The USDA forecasts EU pork exports to increase by 4.84% YoY in 2024, totaling 3.25 mmt, following a notable 25.75% YoY decline in 2023. This positive projection is attributed to the expected increase in exportable supplies and a rebound in demand from China, the primary destination, as its domestic production is forecast to decrease in 2024 due to a reduction in the pig herd. The decline in EU pork shipments in 2023 was mainly due to sluggish demand in China, where the anticipated consumption resurgence after the removal of COVID-19 restrictions did not materialize. At the same time, China witnessed increased production in 2023 due to heightened pig slaughter as several pig firms opted to sell off their pigs to bolster cash flows amid a slowing economy.

The European Commission (EC) indicates that EU exports to China amounted to 1.14 mmt in 2023, a significant 24% YoY drop, but accounted for about 37% of the total shipments. Other countries that registered decreases in pork imports from the EU in 2023 were Japan with 299.3 thousand metric tons (mt), a 22% YoY decrease, the Philippines with 222.85 thousand mt (-35.79% YoY), and South Korea with 214.47 thousand mt (-22.21% YoY). The United Kingdom registered an 8.95% YoY increase in imports from the EU, recording 367.77 thousand mt in 2023.

According to EC data, the average price of class E pig carcasses stood at EUR 219.47 per 100 kg in W13, a 0.61% week-on-week (WoW) increase but a 7.06% drop compared to the same period in 2023. Notably, 2024 began with declining prices in the initial five weeks, a trend that started in W49 of 2023 due to seasonal weak demand during Europe's winter season. Prices then began to ascend from W6, primarily due to tightening supplies amidst heightened demand during the Easter holidays. These prices are anticipated to continue their upward trajectory in the coming months as demand surges toward the summer season.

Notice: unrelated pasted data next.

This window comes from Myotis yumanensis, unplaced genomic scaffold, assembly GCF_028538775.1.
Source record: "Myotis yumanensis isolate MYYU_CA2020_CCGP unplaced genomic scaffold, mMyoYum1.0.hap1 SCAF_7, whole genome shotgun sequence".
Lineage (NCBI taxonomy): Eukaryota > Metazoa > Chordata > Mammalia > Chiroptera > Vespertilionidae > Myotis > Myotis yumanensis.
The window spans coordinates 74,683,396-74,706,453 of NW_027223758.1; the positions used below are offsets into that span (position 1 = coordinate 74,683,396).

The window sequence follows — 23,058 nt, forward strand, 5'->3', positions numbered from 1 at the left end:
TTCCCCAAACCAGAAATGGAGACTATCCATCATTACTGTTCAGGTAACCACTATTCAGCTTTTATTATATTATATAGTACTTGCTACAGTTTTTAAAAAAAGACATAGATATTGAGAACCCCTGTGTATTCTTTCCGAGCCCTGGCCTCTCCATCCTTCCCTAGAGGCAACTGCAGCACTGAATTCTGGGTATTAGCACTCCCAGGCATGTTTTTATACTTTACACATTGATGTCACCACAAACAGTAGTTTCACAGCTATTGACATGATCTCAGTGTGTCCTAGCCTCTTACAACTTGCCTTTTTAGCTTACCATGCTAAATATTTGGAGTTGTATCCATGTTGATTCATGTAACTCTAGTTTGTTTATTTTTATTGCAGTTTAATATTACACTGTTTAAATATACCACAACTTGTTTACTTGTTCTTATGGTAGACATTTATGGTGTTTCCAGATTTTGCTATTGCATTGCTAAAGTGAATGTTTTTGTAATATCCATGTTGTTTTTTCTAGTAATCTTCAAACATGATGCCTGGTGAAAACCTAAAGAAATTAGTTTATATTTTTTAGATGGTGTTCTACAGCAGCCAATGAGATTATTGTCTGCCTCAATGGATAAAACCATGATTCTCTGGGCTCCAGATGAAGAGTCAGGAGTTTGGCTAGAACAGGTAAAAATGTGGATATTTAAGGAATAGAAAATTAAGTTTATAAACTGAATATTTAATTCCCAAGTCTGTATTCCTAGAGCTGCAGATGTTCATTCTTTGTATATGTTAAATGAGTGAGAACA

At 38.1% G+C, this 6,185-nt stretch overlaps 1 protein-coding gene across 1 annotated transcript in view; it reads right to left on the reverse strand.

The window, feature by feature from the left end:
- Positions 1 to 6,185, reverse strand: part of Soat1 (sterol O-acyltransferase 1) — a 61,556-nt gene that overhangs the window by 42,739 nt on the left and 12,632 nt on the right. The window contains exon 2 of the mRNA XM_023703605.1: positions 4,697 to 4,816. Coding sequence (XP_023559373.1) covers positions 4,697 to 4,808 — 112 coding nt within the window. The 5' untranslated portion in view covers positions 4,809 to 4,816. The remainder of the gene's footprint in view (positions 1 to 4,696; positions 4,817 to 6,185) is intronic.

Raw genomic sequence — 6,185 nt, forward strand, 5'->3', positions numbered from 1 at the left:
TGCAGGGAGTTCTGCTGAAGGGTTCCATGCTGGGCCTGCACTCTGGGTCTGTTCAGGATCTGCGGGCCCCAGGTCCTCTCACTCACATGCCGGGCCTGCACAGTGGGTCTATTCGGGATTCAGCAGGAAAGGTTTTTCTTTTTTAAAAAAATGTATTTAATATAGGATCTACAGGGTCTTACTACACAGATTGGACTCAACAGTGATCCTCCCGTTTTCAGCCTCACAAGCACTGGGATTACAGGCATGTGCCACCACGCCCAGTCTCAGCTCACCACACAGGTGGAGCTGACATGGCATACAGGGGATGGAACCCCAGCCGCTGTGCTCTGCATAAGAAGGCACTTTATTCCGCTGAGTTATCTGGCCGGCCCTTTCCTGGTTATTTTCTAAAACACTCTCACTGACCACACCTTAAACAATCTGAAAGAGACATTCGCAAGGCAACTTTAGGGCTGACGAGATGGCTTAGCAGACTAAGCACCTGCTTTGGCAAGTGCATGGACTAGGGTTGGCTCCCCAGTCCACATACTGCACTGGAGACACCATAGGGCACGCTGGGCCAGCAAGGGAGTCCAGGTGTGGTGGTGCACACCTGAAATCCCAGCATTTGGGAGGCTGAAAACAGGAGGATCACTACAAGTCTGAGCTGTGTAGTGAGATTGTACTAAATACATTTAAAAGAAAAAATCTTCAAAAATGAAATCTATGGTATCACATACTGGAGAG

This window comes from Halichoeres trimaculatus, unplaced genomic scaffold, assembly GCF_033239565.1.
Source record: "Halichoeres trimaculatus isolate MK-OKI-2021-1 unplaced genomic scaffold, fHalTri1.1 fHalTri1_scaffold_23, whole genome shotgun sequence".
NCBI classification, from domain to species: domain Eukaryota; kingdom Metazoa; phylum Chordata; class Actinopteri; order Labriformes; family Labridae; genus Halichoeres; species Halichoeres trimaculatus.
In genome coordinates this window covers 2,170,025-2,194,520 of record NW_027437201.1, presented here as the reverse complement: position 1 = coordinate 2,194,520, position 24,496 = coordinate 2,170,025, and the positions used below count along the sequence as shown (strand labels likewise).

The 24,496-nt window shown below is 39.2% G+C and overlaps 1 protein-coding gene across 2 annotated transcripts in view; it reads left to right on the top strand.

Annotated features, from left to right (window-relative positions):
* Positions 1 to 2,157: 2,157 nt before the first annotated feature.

Figure 2: EU Pig Carcass Prices of Class E from 2022 to 2024

Source: EC

However, the USDA forecasts total pork consumption to reach 17.7 mmt in 2024, a 0.90% decline from 17.86 mmt in 2023, a trend observed for approximately 15 years. This consumption downturn is attributed to consumer preferences shifting towards healthier diets and more affordable alternatives amid the challenging economic landscape. Poultry meat, considered a healthier dietary option with lower prices compared to other proteins, is gaining traction among consumers. Despite this trend, the USDA anticipates that the increase in pork supply in the domestic market could support consumption recovery in Poland, Hungary, Bulgaria, and Greece in 2024.

In conclusion, the outlook for the EU pork industry in 2024 appears optimistic, with projections of growth in both production and exports. Nevertheless, EU pork exporters may encounter significant competition from countries like Brazil and the United States, primarily due to price competitiveness. Expectations indicate that pork prices will follow their typical seasonal pattern, declining in the winter months and rising during the summer. However, it is anticipated that prices in 2024 will remain below those of 2023 but above the rates observed in 2022.